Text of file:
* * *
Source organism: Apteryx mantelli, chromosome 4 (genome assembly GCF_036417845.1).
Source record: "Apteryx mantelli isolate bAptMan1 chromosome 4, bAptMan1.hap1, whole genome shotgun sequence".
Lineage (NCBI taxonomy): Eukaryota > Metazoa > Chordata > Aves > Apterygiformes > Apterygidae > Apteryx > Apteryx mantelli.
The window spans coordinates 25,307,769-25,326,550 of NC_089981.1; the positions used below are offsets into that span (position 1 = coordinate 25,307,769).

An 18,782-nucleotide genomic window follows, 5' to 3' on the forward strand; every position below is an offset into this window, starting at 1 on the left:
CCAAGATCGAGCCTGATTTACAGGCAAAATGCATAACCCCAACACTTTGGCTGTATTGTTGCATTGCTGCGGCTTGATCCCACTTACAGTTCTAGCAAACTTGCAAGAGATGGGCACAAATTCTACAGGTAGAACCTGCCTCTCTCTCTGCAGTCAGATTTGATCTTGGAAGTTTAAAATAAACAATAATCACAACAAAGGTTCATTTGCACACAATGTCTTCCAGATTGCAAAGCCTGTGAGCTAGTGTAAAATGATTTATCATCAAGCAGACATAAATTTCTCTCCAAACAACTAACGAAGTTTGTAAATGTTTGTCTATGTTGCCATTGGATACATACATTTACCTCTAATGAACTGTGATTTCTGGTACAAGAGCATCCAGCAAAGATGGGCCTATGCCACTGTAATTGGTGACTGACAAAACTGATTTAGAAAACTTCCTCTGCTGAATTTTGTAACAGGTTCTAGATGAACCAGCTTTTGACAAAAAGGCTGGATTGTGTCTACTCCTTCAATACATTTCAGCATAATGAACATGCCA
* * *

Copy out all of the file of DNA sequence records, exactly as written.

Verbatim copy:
Source organism: Apteryx mantelli, chromosome 4 (genome assembly GCF_036417845.1).
Source record: "Apteryx mantelli isolate bAptMan1 chromosome 4, bAptMan1.hap1, whole genome shotgun sequence".
Lineage (NCBI taxonomy): Eukaryota > Metazoa > Chordata > Aves > Apterygiformes > Apterygidae > Apteryx > Apteryx mantelli.
The window spans coordinates 25,307,769-25,326,550 of NC_089981.1; the positions used below are offsets into that span (position 1 = coordinate 25,307,769).

An 18,782-nucleotide genomic window follows, 5' to 3' on the forward strand; every position below is an offset into this window, starting at 1 on the left:
CCAAGATCGAGCCTGATTTACAGGCAAAATGCATAACCCCAACACTTTGGCTGTATTGTTGCATTGCTGCGGCTTGATCCCACTTACAGTTCTAGCAAACTTGCAAGAGATGGGCACAAATTCTACAGGTAGAACCTGCCTCTCTCTCTGCAGTCAGATTTGATCTTGGAAGTTTAAAATAAACAATAATCACAACAAAGGTTCATTTGCACACAATGTCTTCCAGATTGCAAAGCCTGTGAGCTAGTGTAAAATGATTTATCATCAAGCAGACATAAATTTCTCTCCAAACAACTAACGAAGTTTGTAAATGTTTGTCTATGTTGCCATTGGATACATACATTTACCTCTAATGAACTGTGATTTCTGGTACAAGAGCATCCAGCAAAGATGGGCCTATGCCACTGTAATTGGTGACTGACAAAACTGATTTAGAAAACTTCCTCTGCTGAATTTTGTAACAGGTTCTAGATGAACCAGCTTTTGACAAAAAGGCTGGATTGTGTCTACTCCTTCAATACATTTCAGCATAATGAACATGCCA